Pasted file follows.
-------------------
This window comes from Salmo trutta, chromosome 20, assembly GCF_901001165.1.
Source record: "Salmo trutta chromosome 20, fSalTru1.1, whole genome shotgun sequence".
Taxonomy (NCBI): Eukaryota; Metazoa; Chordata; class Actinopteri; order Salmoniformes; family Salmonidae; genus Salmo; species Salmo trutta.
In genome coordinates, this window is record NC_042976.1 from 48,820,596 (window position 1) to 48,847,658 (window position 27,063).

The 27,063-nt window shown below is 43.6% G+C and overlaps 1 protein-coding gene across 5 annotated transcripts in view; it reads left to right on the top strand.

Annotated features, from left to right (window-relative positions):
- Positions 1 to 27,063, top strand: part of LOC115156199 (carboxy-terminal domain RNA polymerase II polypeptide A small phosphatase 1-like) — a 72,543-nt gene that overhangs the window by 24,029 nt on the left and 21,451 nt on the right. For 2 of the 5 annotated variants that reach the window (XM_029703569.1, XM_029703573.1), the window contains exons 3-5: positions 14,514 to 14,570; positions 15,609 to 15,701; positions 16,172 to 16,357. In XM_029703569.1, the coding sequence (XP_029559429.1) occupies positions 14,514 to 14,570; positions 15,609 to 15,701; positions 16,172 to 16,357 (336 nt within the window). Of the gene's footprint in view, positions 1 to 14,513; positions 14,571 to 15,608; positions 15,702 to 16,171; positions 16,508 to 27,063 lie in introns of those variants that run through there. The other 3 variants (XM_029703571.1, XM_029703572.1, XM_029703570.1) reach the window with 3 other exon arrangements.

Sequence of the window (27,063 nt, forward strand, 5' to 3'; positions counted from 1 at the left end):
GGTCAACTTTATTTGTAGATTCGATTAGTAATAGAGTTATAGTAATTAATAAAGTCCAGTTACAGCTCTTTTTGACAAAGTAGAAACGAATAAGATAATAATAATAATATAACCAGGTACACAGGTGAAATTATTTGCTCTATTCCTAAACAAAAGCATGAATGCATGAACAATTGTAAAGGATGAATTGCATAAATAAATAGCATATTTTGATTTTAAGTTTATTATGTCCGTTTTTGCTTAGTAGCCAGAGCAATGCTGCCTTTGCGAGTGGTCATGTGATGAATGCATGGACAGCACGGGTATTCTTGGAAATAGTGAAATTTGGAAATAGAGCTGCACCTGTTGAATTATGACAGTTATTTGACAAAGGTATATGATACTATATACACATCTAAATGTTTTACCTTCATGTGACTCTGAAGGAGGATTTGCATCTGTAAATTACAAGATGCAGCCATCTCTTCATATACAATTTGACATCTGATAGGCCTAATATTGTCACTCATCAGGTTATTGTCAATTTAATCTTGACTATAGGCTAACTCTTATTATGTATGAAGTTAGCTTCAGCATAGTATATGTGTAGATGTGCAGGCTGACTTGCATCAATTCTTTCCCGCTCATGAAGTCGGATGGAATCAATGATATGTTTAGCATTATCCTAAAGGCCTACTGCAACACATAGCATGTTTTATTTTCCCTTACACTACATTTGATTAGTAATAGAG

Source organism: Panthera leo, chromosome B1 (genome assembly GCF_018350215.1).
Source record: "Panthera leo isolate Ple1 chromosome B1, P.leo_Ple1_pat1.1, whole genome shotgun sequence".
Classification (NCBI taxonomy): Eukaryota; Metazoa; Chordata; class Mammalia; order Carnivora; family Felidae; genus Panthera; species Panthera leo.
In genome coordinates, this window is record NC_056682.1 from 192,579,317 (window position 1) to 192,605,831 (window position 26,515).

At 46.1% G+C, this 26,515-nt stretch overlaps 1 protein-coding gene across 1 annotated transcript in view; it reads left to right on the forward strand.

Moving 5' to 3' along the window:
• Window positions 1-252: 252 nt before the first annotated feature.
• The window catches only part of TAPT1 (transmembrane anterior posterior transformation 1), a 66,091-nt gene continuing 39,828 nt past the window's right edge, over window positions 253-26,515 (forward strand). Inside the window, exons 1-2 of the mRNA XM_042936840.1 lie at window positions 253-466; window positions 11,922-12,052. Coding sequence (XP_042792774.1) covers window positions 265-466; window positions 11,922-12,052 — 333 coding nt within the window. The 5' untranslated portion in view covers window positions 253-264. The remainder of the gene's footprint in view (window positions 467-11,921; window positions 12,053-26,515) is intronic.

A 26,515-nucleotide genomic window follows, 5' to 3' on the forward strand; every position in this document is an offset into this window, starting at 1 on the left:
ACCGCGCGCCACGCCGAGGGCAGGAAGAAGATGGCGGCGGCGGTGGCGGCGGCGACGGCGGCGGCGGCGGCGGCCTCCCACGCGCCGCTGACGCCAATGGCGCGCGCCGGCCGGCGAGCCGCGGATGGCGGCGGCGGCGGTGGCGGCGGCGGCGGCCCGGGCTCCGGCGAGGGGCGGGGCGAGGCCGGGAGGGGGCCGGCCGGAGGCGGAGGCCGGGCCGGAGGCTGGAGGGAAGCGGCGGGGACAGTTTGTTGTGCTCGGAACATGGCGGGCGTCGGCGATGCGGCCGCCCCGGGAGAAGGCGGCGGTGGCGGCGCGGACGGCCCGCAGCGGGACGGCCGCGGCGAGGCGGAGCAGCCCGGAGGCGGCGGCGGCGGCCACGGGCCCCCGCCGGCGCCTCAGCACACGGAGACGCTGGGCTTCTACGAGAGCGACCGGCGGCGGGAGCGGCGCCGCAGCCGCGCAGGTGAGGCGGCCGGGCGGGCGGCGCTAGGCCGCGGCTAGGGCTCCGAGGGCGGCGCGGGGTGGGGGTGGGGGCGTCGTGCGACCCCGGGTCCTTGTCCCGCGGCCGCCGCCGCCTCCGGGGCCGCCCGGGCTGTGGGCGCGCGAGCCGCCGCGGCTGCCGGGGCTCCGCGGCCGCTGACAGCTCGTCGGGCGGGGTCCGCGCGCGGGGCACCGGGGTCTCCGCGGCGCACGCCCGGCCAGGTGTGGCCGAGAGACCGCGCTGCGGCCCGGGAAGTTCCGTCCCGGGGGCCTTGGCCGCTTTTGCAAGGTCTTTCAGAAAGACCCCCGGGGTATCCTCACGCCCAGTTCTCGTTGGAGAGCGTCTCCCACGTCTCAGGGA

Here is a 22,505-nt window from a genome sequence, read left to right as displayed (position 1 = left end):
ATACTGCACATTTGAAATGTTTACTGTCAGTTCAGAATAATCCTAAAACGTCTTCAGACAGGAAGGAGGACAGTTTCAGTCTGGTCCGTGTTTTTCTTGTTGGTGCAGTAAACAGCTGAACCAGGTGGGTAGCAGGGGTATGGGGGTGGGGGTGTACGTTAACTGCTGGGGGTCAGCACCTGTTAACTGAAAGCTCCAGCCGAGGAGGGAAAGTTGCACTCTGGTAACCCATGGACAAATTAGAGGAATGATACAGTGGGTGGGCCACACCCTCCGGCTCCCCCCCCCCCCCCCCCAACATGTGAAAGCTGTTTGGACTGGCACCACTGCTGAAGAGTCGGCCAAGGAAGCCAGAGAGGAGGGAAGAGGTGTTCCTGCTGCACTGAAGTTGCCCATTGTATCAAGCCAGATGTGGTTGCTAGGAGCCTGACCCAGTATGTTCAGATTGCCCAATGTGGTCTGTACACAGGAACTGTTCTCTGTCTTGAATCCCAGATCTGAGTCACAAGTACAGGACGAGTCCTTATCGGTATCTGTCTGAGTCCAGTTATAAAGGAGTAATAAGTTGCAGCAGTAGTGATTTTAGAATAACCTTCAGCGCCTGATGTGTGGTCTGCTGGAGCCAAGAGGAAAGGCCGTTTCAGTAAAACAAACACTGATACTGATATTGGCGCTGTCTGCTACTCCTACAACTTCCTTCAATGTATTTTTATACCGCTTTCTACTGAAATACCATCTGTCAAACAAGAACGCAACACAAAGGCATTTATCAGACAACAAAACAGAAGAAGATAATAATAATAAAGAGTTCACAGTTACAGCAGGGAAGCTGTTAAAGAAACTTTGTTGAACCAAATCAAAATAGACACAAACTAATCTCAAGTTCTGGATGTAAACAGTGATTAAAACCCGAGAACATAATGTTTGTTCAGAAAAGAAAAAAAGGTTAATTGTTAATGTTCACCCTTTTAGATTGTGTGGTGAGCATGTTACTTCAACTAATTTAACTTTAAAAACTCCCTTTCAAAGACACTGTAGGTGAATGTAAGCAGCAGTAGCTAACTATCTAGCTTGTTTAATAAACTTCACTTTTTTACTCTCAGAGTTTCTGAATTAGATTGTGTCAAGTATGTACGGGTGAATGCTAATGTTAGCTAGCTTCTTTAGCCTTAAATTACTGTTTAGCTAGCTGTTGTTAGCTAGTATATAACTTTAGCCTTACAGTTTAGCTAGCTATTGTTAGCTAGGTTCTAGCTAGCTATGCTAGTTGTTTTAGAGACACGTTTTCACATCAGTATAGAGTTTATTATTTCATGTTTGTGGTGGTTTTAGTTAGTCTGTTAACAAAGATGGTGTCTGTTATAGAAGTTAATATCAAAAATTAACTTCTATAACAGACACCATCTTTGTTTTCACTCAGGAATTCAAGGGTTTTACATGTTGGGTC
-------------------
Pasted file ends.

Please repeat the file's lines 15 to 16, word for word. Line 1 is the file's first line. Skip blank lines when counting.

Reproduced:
Moving 5' to 3' along the window:
• Window positions 1-252: 252 nt before the first annotated feature.